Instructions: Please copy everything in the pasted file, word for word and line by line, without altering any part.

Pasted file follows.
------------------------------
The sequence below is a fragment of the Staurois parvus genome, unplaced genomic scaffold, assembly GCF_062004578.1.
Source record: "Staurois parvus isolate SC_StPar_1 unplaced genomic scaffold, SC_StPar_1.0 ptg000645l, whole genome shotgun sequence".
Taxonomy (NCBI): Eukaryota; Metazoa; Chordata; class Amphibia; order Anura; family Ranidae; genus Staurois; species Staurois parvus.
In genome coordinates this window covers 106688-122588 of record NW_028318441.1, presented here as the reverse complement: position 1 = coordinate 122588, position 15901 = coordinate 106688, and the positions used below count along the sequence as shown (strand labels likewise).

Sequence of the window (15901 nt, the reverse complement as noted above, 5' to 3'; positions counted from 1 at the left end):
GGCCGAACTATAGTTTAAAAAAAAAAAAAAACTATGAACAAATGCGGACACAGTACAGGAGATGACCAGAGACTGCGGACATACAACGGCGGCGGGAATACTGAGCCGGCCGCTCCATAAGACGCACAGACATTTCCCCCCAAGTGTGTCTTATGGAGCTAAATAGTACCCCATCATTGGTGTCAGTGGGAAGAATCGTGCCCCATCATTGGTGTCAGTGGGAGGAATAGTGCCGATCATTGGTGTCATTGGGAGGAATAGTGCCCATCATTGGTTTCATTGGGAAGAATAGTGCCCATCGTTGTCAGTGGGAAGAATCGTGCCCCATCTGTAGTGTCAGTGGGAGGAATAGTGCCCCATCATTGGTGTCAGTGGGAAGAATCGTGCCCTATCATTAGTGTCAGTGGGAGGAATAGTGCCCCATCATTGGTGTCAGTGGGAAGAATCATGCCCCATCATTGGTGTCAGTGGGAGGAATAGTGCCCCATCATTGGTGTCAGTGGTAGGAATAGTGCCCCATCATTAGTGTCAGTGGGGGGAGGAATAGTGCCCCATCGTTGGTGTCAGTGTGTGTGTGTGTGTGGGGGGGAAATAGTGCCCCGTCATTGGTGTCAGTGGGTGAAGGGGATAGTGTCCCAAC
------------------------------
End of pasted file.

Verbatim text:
The sequence below is a fragment of the Staurois parvus genome, unplaced genomic scaffold, assembly GCF_062004578.1.
Source record: "Staurois parvus isolate SC_StPar_1 unplaced genomic scaffold, SC_StPar_1.0 ptg000645l, whole genome shotgun sequence".
Taxonomy (NCBI): Eukaryota; Metazoa; Chordata; class Amphibia; order Anura; family Ranidae; genus Staurois; species Staurois parvus.
In genome coordinates this window covers 106688-122588 of record NW_028318441.1, presented here as the reverse complement: position 1 = coordinate 122588, position 15901 = coordinate 106688, and the positions used below count along the sequence as shown (strand labels likewise).

Sequence of the window (15901 nt, the reverse complement as noted above, 5' to 3'; positions counted from 1 at the left end):
GGCCGAACTATAGTTTAAAAAAAAAAAAAAACTATGAACAAATGCGGACACAGTACAGGAGATGACCAGAGACTGCGGACATACAACGGCGGCGGGAATACTGAGCCGGCCGCTCCATAAGACGCACAGACATTTCCCCCCAAGTGTGTCTTATGGAGCTAAATAGTACCCCATCATTGGTGTCAGTGGGAAGAATCGTGCCCCATCATTGGTGTCAGTGGGAGGAATAGTGCCGATCATTGGTGTCATTGGGAGGAATAGTGCCCATCATTGGTTTCATTGGGAAGAATAGTGCCCATCGTTGTCAGTGGGAAGAATCGTGCCCCATCTGTAGTGTCAGTGGGAGGAATAGTGCCCCATCATTGGTGTCAGTGGGAAGAATCGTGCCCTATCATTAGTGTCAGTGGGAGGAATAGTGCCCCATCATTGGTGTCAGTGGGAAGAATCATGCCCCATCATTGGTGTCAGTGGGAGGAATAGTGCCCCATCATTGGTGTCAGTGGTAGGAATAGTGCCCCATCATTAGTGTCAGTGGGGGGAGGAATAGTGCCCCATCGTTGGTGTCAGTGTGTGTGTGTGTGTGGGGGGGAAATAGTGCCCCGTCATTGGTGTCAGTGGGTGAAGGGGATAGTGTCCCAAC